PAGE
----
For some, the subtitle is Cathars and Catholics in a French Village 1294 – 1324 which is somewhat descriptive except who knows what a Cathar is? And, even if you know that they were heretics from the Catholic faith, also called Albigensians, why would you want to read a longish book about some religious dispute from seven centuries ago?
For others, the subtitle is The Promised Land of Error which has the virtue and the fault of not saying anything.
For the life of me, I can’t understand why the publishers didn’t take a phrase from the last page of Ladurie’s text and subtitle the book: A Factual History of Ordinary People. (To be fair, the cover of a more recent paperback edition skipped a subtitle and, in its place, described the book as “The bestselling portrait of life in a medieval village.”)
As it was, despite seeing endless copies of this book in new and used bookstores for decades, I waited a long time to read Montaillou.
Now, having finally gotten past those tin-eared subtitles and into Ladurie’s pages, I have to say Montaillou is one of the best books I’ve ever read.
“Lifted up the roof”
This book is rooted in what’s called the Inquisition Register, a unique, exhaustive record of seemingly endless interviews conducted between 1318 and 1324 by priests aiming to root out heretics. The investigation focused on the small town of Montaillou in the Pyrenees near the Spanish border, but also extended out into neighboring areas.
This Inquisition Register was put together by Jacques Fournier, the Bishop of Pamiers, who later was elected to the papacy as Pope Benedict XII. When he went to Avignon (where the Popes of the time lived), he took along the Register which ended up in the Vatican Library and was saved for future historians.
The questioning by and on behalf of Fournier, while seeking to learn the extent of heretical thinking and actions — Cathars believed in dual Gods of good and evil and rejected the sacraments — went into virtually every aspect of the lives of those under suspicion.
What Ladurie did was to comb through the Register for insights into the lives of the rich and poor (not a very wide divide between them), the townsfolk and the shepherds, men and women, young and old. Not only does the Register provide facts about those lives, but the actual voices of the residents — their descriptions of their activities and thoughts in their own words. The result is what is called microhistory.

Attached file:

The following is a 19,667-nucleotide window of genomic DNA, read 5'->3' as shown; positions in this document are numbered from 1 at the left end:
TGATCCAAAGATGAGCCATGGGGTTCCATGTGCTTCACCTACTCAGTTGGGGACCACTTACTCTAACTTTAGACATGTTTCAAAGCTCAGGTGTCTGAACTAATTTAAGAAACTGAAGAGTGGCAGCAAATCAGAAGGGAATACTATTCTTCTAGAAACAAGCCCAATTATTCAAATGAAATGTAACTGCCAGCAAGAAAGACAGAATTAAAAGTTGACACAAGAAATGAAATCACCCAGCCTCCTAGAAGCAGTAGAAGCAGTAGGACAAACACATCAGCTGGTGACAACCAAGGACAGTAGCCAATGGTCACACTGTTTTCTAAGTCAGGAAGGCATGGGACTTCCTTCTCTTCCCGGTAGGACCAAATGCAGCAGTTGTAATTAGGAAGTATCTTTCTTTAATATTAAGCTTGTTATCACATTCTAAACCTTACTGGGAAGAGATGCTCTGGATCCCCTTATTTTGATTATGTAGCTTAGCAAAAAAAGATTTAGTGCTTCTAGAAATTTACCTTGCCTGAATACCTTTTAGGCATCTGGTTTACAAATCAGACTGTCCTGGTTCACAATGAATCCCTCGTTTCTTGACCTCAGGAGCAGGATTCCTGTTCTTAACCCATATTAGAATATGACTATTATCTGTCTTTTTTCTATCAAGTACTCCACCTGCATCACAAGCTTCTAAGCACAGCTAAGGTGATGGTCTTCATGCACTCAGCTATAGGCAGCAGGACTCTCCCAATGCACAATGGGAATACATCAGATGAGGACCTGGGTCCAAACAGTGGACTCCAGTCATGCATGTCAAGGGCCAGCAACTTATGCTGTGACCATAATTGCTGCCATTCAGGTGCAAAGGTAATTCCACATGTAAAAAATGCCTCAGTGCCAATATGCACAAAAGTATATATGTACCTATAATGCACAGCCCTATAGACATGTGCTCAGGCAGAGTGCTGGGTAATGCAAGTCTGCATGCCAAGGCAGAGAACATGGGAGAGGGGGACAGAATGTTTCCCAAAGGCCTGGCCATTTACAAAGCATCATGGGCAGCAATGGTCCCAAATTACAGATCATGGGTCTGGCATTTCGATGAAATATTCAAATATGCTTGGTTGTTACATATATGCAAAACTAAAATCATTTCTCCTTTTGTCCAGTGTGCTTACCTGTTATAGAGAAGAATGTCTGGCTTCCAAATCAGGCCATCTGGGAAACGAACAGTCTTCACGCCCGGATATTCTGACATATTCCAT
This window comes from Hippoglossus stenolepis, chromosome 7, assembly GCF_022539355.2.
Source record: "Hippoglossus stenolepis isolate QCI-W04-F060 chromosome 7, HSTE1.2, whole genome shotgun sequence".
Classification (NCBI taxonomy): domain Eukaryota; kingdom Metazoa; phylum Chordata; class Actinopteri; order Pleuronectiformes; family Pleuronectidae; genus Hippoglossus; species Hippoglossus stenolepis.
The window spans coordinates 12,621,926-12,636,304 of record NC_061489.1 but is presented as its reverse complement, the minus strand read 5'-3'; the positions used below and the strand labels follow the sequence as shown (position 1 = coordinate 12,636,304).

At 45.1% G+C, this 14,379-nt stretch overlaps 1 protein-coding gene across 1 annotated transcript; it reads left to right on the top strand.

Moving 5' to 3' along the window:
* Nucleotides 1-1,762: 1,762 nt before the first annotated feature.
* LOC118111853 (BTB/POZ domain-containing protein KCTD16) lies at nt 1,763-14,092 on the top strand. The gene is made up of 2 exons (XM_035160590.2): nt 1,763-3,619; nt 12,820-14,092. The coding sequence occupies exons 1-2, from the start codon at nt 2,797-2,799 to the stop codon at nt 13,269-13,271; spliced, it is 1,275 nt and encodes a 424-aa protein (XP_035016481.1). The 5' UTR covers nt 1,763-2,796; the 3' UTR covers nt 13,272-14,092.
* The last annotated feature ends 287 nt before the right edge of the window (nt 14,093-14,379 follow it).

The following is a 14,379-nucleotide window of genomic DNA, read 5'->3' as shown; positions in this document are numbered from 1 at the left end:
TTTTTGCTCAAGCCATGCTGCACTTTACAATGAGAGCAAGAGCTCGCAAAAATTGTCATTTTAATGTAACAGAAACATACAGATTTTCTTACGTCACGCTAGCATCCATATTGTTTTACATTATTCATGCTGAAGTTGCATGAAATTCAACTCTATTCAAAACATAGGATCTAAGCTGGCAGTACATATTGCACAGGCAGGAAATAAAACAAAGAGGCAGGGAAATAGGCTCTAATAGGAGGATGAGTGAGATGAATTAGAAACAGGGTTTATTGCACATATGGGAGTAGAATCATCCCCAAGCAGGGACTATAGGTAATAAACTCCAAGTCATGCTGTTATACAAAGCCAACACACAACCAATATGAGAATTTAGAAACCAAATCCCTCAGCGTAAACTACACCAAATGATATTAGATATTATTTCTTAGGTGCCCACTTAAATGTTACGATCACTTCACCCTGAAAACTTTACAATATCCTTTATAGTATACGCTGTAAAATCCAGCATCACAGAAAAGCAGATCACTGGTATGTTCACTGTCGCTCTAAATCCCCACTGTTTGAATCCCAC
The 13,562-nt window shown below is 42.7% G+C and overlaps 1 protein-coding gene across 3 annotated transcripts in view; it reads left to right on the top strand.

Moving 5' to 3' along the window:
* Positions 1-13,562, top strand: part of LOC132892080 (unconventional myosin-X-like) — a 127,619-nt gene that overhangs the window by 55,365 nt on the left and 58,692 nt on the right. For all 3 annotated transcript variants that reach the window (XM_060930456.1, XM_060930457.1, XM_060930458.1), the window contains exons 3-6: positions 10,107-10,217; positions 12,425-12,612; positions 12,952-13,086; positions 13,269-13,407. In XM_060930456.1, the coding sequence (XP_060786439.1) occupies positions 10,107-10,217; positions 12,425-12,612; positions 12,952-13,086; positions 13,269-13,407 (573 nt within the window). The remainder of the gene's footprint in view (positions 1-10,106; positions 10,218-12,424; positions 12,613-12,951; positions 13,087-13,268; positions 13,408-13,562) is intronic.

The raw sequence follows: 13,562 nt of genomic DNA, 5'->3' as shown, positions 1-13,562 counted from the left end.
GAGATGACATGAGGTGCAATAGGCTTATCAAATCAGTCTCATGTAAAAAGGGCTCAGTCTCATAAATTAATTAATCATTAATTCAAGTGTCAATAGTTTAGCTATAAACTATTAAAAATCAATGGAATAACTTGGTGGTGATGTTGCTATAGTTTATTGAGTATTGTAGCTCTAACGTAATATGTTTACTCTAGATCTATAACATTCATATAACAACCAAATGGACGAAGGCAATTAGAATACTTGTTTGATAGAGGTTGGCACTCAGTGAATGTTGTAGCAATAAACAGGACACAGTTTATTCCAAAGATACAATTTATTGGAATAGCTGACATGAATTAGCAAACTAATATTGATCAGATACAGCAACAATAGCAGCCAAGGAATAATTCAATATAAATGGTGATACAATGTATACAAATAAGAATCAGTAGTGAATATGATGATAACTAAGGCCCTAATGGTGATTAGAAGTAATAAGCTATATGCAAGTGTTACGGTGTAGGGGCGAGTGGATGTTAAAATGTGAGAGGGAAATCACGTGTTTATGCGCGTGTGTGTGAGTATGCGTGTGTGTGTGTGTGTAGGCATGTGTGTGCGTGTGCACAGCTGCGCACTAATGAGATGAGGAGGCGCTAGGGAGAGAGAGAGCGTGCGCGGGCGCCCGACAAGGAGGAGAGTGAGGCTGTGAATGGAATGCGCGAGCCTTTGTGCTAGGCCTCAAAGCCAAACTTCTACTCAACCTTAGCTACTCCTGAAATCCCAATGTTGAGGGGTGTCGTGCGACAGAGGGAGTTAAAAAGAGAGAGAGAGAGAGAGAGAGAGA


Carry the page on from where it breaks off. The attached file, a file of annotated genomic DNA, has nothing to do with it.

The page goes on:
Here, for instance, are some sentences from the deposition of Raymond Sicre about his efforts to learn who was visiting his neighbor:
I went to the corner of the house, which was near the door. And with my head I lifted up a part of the roof. I took good care not to damage the roof covering. I then saw [in the kitchen] two men sitting on a bench.
One thing scene that tells us is that neighborly snoopiness is always with us. Another — which we might not have learned any other way — is that the houses were constructed in such a manner that the roof could be lifted in order to get a look inside. That’s an example of the richness of the detail of these interviews and of the insights they provide.
By the way, these are and they aren’t the words of the people of Montaillou. Although Ladurie doesn’t explain this, Fournier’s scribes took what the suspects said and put those words into a form that filled in gaps and covered over grammatical mistakes and so on. This was the way depositions were taken throughout the centuries. It wasn’t the sort of word-by-word transcription a court reporter does today.
Even with such scribal tinkering, these words ring true. They are the closest we will ever get to the people of Montaillou, and the closest we’re ever going to get to the voices of any group of ordinary people before the invention of oral history in the 20th century.
Consider Ladurie’s account of one of many trysts recounted in the book:
“Oh! Oh! How can we do such a thing in the church of Saint Peter?” said Beatrice de Planissoles, in Prades, when she entered the local church where her lover the priest had prepared a bed for the two of them for the night. To which the lover replied: “Much harm it will do St. Peter!”
“An energetic lover”
As I’ve said, Montaillou is one of the best books I’ve ever read. The interviews in the Register and Ladurie’s analysis of them represent an amazing treasure.
Throughout the book’s pages, the people of Montaillou stand out in all their humanity and idiosyncrasy, and they made the book, for me, endlessly readable, even though there is no “story” here, no arc of a narrative, no beginning, middle and end. In the background are the two major waves of Inquisitional oppression that swept over the town of about 225 people and its environs. But this book isn’t an account of those.
Rather, Ladurie takes an anthropological approach to Montaillou, examining its people and its life, category by category. For instance, he has chapters on how the people of the village thought about time and space, their attitudes toward magic and morality, their thinking about death and childhood and sex. There are, in fact, three chapters on sex, and those don’t include the two on marriage.
One of the many vivid characters who stand out in the pages of Montaillou is the village priest Pierre Clergue, part of the socially dominant and often violent Clergue family, who, it seems, was always in heat.
The priest of Montaillou [writes Ladurie]…was a swashbuckler, Cathar, spy and rake — he was everywhere…He scattered his desires among his flock as impartially as he gave his benediction, and in return won the favors of many of his female parishioners….An energetic lover and incorrigible Don Juan, he presents the spectacle, rare in records of rural history, of the typical village seducer of ancient times. No question of this great carnivore restricting himself to one woman….He coveted all women.
“What do you want?”